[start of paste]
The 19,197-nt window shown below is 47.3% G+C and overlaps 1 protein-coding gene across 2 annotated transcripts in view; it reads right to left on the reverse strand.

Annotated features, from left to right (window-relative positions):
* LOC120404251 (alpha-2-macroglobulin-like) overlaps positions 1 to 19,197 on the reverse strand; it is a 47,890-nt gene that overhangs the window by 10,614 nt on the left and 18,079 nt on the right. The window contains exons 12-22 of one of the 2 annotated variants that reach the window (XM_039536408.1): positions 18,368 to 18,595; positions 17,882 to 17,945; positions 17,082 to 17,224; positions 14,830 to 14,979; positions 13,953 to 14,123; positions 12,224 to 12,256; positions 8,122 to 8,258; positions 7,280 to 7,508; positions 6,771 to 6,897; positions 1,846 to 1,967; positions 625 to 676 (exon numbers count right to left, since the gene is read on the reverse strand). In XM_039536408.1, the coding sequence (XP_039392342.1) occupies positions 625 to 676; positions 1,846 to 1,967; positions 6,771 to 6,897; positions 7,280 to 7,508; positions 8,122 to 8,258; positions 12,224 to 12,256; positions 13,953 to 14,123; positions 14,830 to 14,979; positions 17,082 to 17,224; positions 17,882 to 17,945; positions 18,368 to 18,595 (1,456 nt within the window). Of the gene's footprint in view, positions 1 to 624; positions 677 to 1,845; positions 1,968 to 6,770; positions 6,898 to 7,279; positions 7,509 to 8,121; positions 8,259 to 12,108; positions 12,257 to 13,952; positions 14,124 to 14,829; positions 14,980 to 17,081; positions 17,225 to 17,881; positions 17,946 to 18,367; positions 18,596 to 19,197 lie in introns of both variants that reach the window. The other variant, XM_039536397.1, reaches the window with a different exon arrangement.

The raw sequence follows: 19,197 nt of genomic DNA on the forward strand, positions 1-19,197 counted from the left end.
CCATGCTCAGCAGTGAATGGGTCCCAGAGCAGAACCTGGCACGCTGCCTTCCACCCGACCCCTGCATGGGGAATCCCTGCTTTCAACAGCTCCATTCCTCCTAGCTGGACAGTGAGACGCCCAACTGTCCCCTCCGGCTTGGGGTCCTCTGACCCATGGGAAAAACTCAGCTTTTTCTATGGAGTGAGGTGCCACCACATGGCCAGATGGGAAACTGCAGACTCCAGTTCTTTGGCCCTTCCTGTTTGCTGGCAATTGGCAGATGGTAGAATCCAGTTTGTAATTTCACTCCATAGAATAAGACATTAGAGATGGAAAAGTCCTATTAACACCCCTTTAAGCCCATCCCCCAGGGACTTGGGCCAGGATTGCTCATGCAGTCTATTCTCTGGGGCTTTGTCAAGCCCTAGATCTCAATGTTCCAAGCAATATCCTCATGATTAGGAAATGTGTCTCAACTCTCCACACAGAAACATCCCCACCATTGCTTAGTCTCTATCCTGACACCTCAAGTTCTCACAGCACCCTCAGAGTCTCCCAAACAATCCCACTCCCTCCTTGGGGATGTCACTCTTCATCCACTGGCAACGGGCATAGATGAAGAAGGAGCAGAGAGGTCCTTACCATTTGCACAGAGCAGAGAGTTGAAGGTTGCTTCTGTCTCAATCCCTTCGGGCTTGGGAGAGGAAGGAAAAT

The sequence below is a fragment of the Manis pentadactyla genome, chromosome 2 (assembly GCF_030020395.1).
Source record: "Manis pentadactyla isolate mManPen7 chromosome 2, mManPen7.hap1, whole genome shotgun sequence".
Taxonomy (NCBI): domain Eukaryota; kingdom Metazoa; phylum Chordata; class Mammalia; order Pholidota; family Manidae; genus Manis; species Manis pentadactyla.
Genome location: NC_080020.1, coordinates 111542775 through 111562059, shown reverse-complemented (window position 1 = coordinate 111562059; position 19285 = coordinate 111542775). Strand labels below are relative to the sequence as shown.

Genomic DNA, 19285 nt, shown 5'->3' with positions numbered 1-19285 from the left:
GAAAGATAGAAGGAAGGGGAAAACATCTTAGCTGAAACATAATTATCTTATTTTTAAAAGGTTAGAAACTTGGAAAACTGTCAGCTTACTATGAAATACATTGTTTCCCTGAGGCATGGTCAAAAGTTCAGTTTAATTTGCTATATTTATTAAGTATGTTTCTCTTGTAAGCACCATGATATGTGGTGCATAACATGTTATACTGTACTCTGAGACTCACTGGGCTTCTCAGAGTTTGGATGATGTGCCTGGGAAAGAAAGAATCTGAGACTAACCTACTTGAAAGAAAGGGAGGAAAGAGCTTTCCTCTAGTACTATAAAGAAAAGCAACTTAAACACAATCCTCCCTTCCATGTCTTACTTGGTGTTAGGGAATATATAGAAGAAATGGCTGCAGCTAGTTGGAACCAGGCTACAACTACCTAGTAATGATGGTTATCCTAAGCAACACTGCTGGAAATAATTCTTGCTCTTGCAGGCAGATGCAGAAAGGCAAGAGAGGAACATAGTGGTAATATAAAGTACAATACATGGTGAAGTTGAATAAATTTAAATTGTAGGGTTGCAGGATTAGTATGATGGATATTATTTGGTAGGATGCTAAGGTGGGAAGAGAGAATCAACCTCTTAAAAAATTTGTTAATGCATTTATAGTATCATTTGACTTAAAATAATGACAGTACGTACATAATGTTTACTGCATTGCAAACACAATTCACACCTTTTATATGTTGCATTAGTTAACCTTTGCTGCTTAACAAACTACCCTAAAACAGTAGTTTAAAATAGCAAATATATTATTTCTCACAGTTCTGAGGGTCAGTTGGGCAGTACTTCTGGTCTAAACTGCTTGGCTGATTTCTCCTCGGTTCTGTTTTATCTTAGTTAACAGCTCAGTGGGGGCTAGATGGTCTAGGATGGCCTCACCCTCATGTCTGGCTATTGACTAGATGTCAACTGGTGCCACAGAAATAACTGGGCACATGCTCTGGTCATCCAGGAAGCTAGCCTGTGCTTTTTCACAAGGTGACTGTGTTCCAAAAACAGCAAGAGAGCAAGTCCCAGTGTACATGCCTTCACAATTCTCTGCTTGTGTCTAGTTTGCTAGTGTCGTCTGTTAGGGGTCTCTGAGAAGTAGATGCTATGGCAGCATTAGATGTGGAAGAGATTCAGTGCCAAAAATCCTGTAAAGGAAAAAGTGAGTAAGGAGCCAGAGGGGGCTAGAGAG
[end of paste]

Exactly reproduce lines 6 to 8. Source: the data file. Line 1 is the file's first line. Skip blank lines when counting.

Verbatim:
The sequence below is a fragment of the Manis pentadactyla genome, chromosome 2 (assembly GCF_030020395.1).
Source record: "Manis pentadactyla isolate mManPen7 chromosome 2, mManPen7.hap1, whole genome shotgun sequence".
Taxonomy (NCBI): domain Eukaryota; kingdom Metazoa; phylum Chordata; class Mammalia; order Pholidota; family Manidae; genus Manis; species Manis pentadactyla.